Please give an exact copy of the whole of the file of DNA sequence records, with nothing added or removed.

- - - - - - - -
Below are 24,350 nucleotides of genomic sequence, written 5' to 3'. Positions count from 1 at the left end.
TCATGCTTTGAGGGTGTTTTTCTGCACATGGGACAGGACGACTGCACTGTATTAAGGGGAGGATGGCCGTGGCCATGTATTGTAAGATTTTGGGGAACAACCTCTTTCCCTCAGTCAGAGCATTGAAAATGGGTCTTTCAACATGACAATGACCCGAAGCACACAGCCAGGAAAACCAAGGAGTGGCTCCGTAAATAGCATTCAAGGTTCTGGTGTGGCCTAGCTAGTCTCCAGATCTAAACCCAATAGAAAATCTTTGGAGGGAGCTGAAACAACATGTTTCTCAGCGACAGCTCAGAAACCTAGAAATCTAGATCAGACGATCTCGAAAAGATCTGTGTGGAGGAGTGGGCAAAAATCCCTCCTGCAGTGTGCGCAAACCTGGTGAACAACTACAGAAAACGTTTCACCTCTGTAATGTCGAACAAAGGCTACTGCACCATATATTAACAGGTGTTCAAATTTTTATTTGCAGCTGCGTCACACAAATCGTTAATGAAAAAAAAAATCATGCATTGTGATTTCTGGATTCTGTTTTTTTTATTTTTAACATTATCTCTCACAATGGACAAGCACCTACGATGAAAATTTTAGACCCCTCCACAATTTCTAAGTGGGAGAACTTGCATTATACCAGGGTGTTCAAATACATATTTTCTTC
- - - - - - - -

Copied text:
Below are 24,350 nucleotides of genomic sequence, written 5' to 3'. Positions count from 1 at the left end.
TCATGCTTTGAGGGTGTTTTTCTGCACATGGGACAGGACGACTGCACTGTATTAAGGGGAGGATGGCCGTGGCCATGTATTGTAAGATTTTGGGGAACAACCTCTTTCCCTCAGTCAGAGCATTGAAAATGGGTCTTTCAACATGACAATGACCCGAAGCACACAGCCAGGAAAACCAAGGAGTGGCTCCGTAAATAGCATTCAAGGTTCTGGTGTGGCCTAGCTAGTCTCCAGATCTAAACCCAATAGAAAATCTTTGGAGGGAGCTGAAACAACATGTTTCTCAGCGACAGCTCAGAAACCTAGAAATCTAGATCAGACGATCTCGAAAAGATCTGTGTGGAGGAGTGGGCAAAAATCCCTCCTGCAGTGTGCGCAAACCTGGTGAACAACTACAGAAAACGTTTCACCTCTGTAATGTCGAACAAAGGCTACTGCACCATATATTAACAGGTGTTCAAATTTTTATTTGCAGCTGCGTCACACAAATCGTTAATGAAAAAAAAAATCATGCATTGTGATTTCTGGATTCTGTTTTTTTTATTTTTAACATTATCTCTCACAATGGACAAGCACCTACGATGAAAATTTTAGACCCCTCCACAATTTCTAAGTGGGAGAACTTGCATTATACCAGGGTGTTCAAATACATATTTTCTTC